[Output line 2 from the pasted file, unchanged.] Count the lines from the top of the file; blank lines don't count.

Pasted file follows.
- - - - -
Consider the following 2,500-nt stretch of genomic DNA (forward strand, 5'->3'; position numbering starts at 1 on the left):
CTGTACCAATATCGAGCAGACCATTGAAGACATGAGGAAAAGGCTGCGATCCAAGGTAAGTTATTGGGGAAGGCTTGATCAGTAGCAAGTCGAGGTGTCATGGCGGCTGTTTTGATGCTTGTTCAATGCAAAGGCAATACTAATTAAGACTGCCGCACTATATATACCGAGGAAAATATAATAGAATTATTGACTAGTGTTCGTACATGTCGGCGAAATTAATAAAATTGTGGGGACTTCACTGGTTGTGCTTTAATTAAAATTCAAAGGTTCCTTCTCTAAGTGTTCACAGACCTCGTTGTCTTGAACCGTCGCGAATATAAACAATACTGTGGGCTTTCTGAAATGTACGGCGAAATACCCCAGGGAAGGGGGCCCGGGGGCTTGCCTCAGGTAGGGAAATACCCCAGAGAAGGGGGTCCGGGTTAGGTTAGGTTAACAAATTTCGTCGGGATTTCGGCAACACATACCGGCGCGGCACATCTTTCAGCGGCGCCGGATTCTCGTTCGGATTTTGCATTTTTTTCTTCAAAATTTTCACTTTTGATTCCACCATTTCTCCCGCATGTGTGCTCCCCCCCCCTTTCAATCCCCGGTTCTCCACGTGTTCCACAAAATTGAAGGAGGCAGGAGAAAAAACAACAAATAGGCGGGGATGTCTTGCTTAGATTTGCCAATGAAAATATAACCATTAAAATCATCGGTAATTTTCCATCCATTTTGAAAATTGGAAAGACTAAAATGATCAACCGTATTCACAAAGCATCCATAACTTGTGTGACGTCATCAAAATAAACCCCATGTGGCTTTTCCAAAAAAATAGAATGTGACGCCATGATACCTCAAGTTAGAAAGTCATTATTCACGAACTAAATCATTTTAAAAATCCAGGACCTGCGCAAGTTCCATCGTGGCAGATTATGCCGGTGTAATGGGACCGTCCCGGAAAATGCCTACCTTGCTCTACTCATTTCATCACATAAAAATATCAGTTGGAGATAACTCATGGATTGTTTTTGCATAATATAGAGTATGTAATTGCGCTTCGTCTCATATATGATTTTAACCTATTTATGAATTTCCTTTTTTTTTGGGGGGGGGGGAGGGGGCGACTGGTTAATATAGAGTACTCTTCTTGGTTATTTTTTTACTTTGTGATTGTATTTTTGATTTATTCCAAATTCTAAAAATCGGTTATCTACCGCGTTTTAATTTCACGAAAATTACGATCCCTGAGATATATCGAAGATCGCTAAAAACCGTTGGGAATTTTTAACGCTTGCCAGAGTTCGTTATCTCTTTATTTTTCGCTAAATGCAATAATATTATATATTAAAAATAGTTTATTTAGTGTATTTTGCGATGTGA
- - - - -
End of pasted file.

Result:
CTGTACCAATATCGAGCAGACCATTGAAGACATGAGGAAAAGGCTGCGATCCAAGGTAAGTTATTGGGGAAGGCTTGATCAGTAGCAAGTCGAGGTGTCATGGCGGCTGTTTTGATGCTTGTTCAATGCAAAGGCAATACTAATTAAGACTGCCGCACTATATATACCGAGGAAAATATAATAGAATTATTGACTAGTGTTCGTACATGTCGGCGAAATTAATAAAATTGTGGGGACTTCACTGGTTGTGCTTTAATTAAAATTCAAAGGTTCCTTCTCTAAGTGTTCACAGACCTCGTTGTCTTGAACCGTCGCGAATATAAACAATACTGTGGGCTTTCTGAAATGTACGGCGAAATACCCCAGGGAAGGGGGCCCGGGGGCTTGCCTCAGGTAGGGAAATACCCCAGAGAAGGGGGTCCGGGTTAGGTTAGGTTAACAAATTTCGTCGGGATTTCGGCAACACATACCGGCGCGGCACATCTTTCAGCGGCGCCGGATTCTCGTTCGGATTTTGCATTTTTTTCTTCAAAATTTTCACTTTTGATTCCACCATTTCTCCCGCATGTGTGCTCCCCCCCCCTTTCAATCCCCGGTTCTCCACGTGTTCCACAAAATTGAAGGAGGCAGGAGAAAAAACAACAAATAGGCGGGGATGTCTTGCTTAGATTTGCCAATGAAAATATAACCATTAAAATCATCGGTAATTTTCCATCCATTTTGAAAATTGGAAAGACTAAAATGATCAACCGTATTCACAAAGCATCCATAACTTGTGTGACGTCATCAAAATAAACCCCATGTGGCTTTTCCAAAAAAATAGAATGTGACGCCATGATACCTCAAGTTAGAAAGTCATTATTCACGAACTAAATCATTTTAAAAATCCAGGACCTGCGCAAGTTCCATCGTGGCAGATTATGCCGGTGTAATGGGACCGTCCCGGAAAATGCCTACCTTGCTCTACTCATTTCATCACATAAAAATATCAGTTGGAGATAACTCATGGATTGTTTTTGCATAATATAGAGTATGTAATTGCGCTTCGTCTCATATATGATTTTAACCTATTTATGAATTTCCTTTTTTTTTGGGGGGGGGGGAGGGGGCGACTGGTTAATATAGAGTACTCTTCTTGGTTATTTTTTTACTTTGTGATTGTATTTTTGATTTATTCCAAATTCTAAAAATCGGTTATCTACCGCGTTTTAATTTCACGAAAATTACGATCCCTGAGATATATCGAAGATCGCTAAAAACCGTTGGGAATTTTTAACGCTTGCCAGAGTTCGTTATCTCTTTATTTTTCGCTAAATGCAATAATATTATATATTAAAAATAGTTTATTTAGTGTATTTTGCGATGTGA